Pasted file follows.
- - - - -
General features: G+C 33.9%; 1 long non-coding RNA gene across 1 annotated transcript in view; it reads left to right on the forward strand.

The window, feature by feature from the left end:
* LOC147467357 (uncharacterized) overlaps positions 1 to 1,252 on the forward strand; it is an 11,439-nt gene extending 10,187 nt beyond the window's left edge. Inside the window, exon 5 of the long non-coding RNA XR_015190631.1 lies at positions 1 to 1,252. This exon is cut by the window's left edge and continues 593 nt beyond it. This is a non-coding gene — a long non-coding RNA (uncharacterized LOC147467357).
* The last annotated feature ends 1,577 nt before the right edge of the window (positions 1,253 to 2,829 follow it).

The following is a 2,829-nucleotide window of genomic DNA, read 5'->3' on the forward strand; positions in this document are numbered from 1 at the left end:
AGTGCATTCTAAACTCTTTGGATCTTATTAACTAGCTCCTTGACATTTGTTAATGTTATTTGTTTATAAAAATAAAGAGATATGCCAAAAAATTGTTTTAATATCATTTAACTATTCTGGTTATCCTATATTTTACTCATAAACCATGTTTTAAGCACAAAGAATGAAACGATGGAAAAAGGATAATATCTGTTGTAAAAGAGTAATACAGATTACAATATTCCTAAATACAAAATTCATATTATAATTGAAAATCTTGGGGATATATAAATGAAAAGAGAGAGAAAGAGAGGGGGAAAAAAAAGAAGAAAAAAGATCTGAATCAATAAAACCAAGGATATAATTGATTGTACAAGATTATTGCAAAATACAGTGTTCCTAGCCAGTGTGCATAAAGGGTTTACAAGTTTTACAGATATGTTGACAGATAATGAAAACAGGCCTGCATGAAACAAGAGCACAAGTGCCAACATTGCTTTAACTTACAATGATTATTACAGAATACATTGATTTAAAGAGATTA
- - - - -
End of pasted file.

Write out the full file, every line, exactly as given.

General features: G+C 33.9%; 1 long non-coding RNA gene across 1 annotated transcript in view; it reads left to right on the forward strand.

The window, feature by feature from the left end:
* LOC147467357 (uncharacterized) overlaps positions 1 to 1,252 on the forward strand; it is an 11,439-nt gene extending 10,187 nt beyond the window's left edge. Inside the window, exon 5 of the long non-coding RNA XR_015190631.1 lies at positions 1 to 1,252. This exon is cut by the window's left edge and continues 593 nt beyond it. This is a non-coding gene — a long non-coding RNA (uncharacterized LOC147467357).
* The last annotated feature ends 1,577 nt before the right edge of the window (positions 1,253 to 2,829 follow it).

The following is a 2,829-nucleotide window of genomic DNA, read 5'->3' on the forward strand; positions in this document are numbered from 1 at the left end:
AGTGCATTCTAAACTCTTTGGATCTTATTAACTAGCTCCTTGACATTTGTTAATGTTATTTGTTTATAAAAATAAAGAGATATGCCAAAAAATTGTTTTAATATCATTTAACTATTCTGGTTATCCTATATTTTACTCATAAACCATGTTTTAAGCACAAAGAATGAAACGATGGAAAAAGGATAATATCTGTTGTAAAAGAGTAATACAGATTACAATATTCCTAAATACAAAATTCATATTATAATTGAAAATCTTGGGGATATATAAATGAAAAGAGAGAGAAAGAGAGGGGGAAAAAAAAGAAGAAAAAAGATCTGAATCAATAAAACCAAGGATATAATTGATTGTACAAGATTATTGCAAAATACAGTGTTCCTAGCCAGTGTGCATAAAGGGTTTACAAGTTTTACAGATATGTTGACAGATAATGAAAACAGGCCTGCATGAAACAAGAGCACAAGTGCCAACATTGCTTTAACTTACAATGATTATTACAGAATACATTGATTTAAAGAGATTA